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The purpose of cardiovascular electrophysiologic mapping is to define the anatomic sequence of myocardial activation, both at baseline and/or with arrhythmia. There have been tremendous technologic advances in this area1 that have created fertile ground for the integration of multiple imaging modalities. High-level integration begins with preprocedural assessment of electrophysiologic properties revealed by the 12-lead surface electrocardiogram (ECG) viewed in the context of patient demographics and history.2,3 Further information is added during invasive electrophysiologic mapping with assessment of intracardiac electrograms viewed in the context of cardiac anatomy.4,5 The fusion of functional electrophysiologic data with anatomic data in the electrophysiology laboratory facilitates catheter navigation, data annotation, and direct visualization of target sites for therapy. Following an invasive electrophysiologic mapping procedure, there are likewise multiple imaging modalities useful for assessing response to therapy, excluding complications, and directing future diagnostic and therapeutic decisions.6

Baseline 12-Lead ECG and Patient History

The efficiency and effectiveness of an invasive electrophysiologic mapping procedure are dependent on the preprocedure evaluation. Patient demographics, history, and 12-lead surface ECG both at baseline and with arrhythmia help determine what diagnoses are possible and, among the possible, which are most likely. The 12-lead ECG is among the oldest and most useful imaging modalities for localizing arrhythmia origin and characterizing arrhythmia mechanism. The 12-lead ECG provides imaging by display of vectorial information contained in the body surface voltage pattern viewed from different leads, each viewing the heart from a different perspective or "angle." Tachycardia occurring in a female in her forties with a superior P wave axis, short RP interval, with a narrow QRS complex is most likely atrioventricular nodal re-entrant tachycardia.7 A younger male with tachypalpitations originally presenting in adolescence may have an ECG that looks similar; however, based on demographics, atrioventricular re-entrant tachycardia via an accessory pathway may be more likely8 (Fig. 8–1). A patient with a history of right atriotomy might have findings of typical right atrial flutter (ie, negative "sawtooth-shaped" flutter waves in the inferior leads and positive flutter waves in the anterior precordial leads) on the 12-lead ECG; however, the patient might also have right lateral wall atrial flutter encircling the atriotomy scar. These arrhythmias may present simultaneously or sequentially (Fig. 8–2). The probability of directing one's attention to the appropriate substrate is favored by a thoughtful preprocedure analysis.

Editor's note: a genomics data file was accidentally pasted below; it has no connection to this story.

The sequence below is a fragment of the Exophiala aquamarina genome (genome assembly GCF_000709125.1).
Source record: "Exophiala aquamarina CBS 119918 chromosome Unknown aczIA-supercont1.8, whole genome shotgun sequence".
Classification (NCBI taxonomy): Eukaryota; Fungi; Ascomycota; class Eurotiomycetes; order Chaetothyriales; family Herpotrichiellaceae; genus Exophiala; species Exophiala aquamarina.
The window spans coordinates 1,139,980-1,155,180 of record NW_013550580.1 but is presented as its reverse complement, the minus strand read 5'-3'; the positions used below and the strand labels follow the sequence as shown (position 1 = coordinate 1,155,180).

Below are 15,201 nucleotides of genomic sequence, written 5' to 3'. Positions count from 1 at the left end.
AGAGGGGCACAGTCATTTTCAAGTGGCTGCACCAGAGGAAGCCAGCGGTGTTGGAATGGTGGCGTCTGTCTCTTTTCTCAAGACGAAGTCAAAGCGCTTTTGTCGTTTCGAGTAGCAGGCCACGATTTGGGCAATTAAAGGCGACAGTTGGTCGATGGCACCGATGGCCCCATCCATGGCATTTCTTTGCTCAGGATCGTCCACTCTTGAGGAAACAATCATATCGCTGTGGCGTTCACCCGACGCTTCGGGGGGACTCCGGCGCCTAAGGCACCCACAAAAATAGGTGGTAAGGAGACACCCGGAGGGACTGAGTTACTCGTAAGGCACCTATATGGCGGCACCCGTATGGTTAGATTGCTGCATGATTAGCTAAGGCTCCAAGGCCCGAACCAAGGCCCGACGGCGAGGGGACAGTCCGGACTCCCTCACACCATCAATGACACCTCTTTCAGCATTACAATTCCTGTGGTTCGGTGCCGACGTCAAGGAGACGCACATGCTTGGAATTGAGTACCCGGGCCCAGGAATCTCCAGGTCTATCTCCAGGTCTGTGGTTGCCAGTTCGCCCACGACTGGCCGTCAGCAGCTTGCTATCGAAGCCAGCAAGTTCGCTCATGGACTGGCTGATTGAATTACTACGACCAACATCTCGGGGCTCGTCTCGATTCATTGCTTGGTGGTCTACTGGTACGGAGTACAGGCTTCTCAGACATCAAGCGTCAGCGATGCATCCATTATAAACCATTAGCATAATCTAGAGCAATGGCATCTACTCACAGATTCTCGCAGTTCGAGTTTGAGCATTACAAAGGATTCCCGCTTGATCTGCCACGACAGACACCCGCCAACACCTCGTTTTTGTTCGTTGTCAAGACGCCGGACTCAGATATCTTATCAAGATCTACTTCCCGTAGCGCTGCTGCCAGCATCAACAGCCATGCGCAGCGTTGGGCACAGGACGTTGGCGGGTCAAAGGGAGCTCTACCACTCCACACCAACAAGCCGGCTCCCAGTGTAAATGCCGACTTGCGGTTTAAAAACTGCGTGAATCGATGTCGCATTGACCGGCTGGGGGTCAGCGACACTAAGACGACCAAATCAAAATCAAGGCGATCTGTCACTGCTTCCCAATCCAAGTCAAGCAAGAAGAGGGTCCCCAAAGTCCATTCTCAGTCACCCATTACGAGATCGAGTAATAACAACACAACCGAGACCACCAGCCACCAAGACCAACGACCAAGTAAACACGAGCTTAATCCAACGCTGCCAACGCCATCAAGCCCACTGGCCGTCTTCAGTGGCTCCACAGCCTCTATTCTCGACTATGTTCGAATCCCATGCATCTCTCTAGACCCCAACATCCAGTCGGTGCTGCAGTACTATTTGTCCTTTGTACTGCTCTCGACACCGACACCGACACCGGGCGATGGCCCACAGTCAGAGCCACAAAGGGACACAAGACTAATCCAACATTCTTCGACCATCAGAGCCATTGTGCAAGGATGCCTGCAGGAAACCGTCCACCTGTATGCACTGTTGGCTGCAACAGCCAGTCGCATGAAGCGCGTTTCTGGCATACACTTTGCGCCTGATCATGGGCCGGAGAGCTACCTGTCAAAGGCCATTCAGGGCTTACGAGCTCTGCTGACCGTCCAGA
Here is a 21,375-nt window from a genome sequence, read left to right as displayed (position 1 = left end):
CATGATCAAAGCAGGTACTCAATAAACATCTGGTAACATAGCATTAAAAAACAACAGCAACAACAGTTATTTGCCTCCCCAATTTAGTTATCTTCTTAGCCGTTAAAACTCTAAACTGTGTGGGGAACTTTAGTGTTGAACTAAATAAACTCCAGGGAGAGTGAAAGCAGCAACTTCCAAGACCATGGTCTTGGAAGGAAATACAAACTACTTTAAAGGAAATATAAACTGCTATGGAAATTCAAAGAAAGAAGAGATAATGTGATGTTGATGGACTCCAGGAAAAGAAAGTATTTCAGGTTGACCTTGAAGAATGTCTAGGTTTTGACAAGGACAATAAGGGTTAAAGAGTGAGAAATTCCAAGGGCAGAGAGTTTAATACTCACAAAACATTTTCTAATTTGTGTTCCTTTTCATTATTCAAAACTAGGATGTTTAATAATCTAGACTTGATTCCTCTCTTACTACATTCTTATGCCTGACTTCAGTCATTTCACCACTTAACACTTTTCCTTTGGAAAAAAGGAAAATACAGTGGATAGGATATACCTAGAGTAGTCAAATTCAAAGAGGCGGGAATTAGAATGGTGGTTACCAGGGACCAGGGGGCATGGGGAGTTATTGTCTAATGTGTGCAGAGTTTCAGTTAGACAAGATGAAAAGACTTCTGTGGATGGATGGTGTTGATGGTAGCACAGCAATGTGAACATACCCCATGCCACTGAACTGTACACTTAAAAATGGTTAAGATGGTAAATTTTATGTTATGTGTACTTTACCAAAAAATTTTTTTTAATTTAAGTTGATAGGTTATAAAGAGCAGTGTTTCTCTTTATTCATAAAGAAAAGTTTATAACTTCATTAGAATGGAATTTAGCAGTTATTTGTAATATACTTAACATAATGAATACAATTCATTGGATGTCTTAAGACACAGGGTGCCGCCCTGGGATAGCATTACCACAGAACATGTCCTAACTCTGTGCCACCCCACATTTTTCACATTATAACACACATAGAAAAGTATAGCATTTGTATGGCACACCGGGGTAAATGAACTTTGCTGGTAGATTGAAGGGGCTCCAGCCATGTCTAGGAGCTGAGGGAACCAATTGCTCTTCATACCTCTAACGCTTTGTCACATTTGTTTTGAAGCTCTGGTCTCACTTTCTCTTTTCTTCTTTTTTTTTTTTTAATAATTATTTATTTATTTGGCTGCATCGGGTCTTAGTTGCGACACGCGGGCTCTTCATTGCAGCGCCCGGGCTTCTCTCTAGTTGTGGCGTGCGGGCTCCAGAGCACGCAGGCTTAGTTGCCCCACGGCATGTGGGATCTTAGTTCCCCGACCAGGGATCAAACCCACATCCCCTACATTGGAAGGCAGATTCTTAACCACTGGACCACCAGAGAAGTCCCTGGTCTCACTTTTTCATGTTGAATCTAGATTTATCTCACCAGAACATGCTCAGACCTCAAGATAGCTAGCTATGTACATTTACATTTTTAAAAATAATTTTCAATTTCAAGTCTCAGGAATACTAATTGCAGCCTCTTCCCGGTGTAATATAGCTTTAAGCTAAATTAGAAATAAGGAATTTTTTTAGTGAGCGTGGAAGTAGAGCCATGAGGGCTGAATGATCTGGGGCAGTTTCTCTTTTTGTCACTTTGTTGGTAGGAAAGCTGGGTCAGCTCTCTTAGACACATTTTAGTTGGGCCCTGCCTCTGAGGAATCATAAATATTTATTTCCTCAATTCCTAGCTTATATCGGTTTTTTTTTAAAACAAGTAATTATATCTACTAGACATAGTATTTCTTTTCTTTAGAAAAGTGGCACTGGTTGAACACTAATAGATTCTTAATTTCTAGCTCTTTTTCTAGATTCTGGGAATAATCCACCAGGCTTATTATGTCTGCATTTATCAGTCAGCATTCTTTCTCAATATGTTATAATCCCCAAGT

Figure 8–1.

Narrow complex tachycardias with similar-appearing 12-lead electrocardiograms. Combining demographic information with RP interval assists with determining tachycardia mechanism. A. A 42-year-old woman with atrioventricular nodal reentrant tachycardia. B. A 22-year-old man with orthodromic atrioventricular reentrant tachycardia.

Figure 8–2.

Substrate for more than one macro–reentrant right atrial flutter. The patient is a 53-year-old woman with previous atrial septal defect repair via a right atriotomy. A...

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